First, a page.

This research was based on a multi-case study design focused on the leadership practice of high school principals and assistant principals and their roles in improving graduation rates. The study sought to answer one overarching research questions: In schools that demonstrate an increase in graduation rates what leadership practices are evidenced in principals and assistant principals and teacher leaders. One sub-question addressed the tools and interventions that the leadership team practices in relation to improving graduation rates and the second sub-question addressed the accountability of changing standards with respect to graduation rates. A third sub-question sought to answer how interactions of principals and assistant principals relevant to improvement in student performance are interpreted by faculty and staff. The purposeful sample from each of the three high schools consisted of one principal, four assistant principals and one teacher leader. Data collection methods included interviews, observations and qualitative document review of high school graduation rates.
The study reveals six major findings: (a) school leaders establish a clear vision, mission or goal to increase graduation rates, (b) identification, management and evaluation of academic enrichment programs are necessary interventions for student success, (c) school leaders build a culture of student learning and achievement through a system of processes, programs and support initiatives, (d) the leadership team is knowledgeable, strongly motivated and devoted to their role as leaders in serving all students, (e) school leaders use data as guiding variables in making decisions regarding at-risk student achievement and success, and (f) school leaders develop and foster positive relationships with students and teachers.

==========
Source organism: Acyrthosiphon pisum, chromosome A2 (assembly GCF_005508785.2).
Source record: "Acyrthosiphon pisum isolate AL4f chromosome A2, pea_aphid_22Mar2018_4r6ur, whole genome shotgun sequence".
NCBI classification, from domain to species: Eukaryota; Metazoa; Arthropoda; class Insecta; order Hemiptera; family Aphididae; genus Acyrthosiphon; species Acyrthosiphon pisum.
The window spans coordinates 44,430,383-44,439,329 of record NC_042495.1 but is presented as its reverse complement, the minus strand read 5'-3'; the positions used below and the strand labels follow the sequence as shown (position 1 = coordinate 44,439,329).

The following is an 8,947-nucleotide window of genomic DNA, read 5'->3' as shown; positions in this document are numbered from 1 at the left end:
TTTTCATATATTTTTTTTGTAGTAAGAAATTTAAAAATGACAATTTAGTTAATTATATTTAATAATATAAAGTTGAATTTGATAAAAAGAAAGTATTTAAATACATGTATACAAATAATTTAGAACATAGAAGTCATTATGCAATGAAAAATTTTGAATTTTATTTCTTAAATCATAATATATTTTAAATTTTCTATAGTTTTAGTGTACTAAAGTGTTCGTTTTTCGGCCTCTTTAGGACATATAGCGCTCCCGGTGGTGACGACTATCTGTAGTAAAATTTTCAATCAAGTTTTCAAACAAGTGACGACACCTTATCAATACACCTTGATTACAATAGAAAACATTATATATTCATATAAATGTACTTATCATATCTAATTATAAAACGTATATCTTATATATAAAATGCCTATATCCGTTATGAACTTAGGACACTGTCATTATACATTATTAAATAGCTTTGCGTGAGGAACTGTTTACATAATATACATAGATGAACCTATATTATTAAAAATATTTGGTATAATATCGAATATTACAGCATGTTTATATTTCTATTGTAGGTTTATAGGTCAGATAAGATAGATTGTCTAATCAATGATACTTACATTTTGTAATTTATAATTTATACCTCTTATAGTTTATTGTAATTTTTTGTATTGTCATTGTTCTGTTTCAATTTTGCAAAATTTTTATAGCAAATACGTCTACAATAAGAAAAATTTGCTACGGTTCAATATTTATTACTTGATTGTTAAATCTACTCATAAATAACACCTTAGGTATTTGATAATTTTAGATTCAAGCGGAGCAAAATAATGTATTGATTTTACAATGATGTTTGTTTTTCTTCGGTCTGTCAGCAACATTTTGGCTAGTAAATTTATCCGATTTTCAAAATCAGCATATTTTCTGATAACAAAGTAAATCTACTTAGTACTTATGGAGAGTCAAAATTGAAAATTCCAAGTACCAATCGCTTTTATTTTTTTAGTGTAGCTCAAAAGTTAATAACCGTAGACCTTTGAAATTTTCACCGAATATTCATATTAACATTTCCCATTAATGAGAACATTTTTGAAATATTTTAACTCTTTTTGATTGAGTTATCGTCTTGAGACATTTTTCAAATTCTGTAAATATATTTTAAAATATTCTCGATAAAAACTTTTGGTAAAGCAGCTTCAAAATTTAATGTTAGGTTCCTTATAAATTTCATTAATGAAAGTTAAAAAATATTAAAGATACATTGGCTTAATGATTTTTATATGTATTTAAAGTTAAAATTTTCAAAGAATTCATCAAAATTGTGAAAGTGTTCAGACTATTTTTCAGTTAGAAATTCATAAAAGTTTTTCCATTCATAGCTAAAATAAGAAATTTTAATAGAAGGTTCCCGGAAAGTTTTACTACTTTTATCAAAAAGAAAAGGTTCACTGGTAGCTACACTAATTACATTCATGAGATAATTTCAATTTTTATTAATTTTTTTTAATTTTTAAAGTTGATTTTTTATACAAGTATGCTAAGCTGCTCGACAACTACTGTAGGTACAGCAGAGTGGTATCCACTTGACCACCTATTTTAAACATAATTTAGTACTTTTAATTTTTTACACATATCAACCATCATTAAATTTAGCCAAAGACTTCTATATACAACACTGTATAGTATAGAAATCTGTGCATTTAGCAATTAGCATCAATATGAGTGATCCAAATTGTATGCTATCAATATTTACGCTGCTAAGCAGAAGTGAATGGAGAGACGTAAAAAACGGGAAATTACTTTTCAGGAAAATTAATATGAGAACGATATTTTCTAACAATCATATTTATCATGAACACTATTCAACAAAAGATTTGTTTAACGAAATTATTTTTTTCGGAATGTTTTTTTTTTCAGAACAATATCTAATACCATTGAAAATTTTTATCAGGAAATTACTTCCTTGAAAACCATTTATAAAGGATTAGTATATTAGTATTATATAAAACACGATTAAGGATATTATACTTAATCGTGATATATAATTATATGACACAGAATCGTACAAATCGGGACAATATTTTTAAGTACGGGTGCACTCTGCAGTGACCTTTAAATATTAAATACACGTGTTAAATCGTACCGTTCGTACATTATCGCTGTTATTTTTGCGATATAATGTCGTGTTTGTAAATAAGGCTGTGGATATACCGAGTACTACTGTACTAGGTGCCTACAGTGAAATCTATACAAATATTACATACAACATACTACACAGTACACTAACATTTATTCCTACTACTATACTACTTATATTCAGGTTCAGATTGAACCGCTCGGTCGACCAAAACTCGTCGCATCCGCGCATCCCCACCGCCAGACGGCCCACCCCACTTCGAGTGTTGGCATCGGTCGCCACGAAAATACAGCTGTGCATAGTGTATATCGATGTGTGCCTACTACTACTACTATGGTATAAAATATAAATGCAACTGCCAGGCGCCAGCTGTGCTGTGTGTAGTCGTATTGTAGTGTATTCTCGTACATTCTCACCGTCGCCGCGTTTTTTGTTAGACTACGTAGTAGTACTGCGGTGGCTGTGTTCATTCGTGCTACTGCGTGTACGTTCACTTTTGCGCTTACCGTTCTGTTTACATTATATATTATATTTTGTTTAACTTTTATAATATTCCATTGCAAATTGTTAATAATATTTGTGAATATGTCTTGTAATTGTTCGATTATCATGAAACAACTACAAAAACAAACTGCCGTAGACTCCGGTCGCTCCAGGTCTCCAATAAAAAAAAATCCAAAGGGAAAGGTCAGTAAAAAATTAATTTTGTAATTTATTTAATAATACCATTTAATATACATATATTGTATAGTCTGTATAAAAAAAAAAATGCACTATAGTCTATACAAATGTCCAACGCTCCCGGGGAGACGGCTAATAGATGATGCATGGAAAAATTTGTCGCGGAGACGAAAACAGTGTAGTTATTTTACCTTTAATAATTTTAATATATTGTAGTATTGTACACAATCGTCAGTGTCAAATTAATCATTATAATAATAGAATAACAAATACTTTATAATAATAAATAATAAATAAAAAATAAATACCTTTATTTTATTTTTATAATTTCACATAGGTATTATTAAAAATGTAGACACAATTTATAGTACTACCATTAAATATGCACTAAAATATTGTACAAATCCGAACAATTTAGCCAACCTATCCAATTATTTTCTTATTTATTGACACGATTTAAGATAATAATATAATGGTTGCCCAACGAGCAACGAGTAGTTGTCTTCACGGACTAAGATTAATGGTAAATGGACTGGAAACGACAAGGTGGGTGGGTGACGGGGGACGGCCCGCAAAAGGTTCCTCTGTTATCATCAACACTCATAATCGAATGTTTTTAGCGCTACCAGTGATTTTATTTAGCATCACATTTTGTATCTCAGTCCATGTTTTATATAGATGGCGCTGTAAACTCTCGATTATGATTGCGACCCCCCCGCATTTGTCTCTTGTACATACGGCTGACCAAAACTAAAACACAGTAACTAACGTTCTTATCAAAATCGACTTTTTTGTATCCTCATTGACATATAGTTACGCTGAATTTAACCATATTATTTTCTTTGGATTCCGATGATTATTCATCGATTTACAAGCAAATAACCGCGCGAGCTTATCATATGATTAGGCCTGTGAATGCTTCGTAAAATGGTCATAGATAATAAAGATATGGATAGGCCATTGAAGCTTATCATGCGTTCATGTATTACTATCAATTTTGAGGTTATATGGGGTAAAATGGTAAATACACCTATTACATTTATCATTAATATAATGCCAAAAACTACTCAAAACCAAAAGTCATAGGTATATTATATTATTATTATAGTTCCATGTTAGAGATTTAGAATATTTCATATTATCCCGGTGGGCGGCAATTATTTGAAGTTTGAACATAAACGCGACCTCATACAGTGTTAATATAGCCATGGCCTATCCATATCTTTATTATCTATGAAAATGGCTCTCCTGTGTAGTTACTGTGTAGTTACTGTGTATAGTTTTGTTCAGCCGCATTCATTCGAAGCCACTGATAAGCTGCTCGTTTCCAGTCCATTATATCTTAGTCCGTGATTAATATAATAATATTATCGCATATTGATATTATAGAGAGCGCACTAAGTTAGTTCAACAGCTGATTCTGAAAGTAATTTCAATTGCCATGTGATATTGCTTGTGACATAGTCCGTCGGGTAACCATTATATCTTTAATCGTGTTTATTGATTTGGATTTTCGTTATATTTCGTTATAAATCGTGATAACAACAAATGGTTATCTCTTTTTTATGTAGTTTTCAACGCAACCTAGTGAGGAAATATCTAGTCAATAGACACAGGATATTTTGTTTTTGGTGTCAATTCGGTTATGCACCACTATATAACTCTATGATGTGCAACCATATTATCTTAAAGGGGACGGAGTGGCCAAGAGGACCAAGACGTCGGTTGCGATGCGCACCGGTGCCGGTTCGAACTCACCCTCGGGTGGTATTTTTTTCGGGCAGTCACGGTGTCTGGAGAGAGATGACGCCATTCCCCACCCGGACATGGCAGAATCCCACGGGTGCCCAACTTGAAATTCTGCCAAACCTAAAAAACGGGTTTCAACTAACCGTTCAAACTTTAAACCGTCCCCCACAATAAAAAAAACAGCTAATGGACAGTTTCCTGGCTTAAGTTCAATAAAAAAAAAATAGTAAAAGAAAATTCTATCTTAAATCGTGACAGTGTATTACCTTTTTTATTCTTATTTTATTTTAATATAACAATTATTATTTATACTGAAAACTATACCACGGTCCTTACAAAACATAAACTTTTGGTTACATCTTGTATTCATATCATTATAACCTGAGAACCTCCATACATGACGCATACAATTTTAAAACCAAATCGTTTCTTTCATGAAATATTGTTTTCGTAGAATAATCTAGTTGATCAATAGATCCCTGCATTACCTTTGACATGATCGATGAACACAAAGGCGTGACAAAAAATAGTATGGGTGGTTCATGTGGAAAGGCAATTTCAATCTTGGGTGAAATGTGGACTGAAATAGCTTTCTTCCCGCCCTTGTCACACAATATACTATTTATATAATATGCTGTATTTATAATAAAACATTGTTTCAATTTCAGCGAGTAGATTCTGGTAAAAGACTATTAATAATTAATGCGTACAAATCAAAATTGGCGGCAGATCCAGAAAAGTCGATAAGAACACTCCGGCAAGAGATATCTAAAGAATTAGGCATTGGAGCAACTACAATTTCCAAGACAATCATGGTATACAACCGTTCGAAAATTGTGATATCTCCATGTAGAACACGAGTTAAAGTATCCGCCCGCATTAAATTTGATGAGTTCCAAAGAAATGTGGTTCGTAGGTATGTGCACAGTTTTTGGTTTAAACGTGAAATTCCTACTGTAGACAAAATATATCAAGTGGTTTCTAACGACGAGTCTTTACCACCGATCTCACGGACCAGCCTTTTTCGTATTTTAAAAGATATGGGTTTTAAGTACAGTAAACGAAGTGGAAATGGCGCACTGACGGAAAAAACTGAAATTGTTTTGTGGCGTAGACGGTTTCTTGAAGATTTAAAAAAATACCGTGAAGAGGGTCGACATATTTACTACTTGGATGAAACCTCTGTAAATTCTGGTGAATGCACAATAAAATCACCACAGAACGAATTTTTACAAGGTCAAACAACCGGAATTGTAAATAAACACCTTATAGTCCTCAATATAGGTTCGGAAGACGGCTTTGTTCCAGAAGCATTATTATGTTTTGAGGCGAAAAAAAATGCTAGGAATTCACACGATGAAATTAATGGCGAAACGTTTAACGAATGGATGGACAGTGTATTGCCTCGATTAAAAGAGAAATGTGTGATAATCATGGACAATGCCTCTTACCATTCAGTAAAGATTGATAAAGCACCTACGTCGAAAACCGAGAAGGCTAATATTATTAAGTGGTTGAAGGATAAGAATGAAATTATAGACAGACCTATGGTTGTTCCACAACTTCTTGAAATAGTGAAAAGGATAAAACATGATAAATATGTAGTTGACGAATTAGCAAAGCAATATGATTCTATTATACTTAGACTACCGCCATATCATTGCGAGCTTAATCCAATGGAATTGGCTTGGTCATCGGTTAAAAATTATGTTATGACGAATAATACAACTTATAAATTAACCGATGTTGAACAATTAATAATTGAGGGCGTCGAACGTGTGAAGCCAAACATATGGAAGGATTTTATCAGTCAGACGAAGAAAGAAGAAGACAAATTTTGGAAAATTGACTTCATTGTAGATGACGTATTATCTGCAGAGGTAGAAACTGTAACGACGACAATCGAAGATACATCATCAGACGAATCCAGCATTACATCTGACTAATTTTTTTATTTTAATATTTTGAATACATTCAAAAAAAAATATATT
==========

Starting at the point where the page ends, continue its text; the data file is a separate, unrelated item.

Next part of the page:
|School:||Florida Atlantic University|
|School Location:||United States -- Florida|
|Source:||DAI-A 78/02(E), Dissertation Abstracts International|
|Subjects:||Educational leadership, School administration, Secondary education|
|Keywords:||Comprehensive integrated leadership models, Distributed leadership, High school academic enrichment program, High school graduation rates, High school leadership, Instructional leadership|
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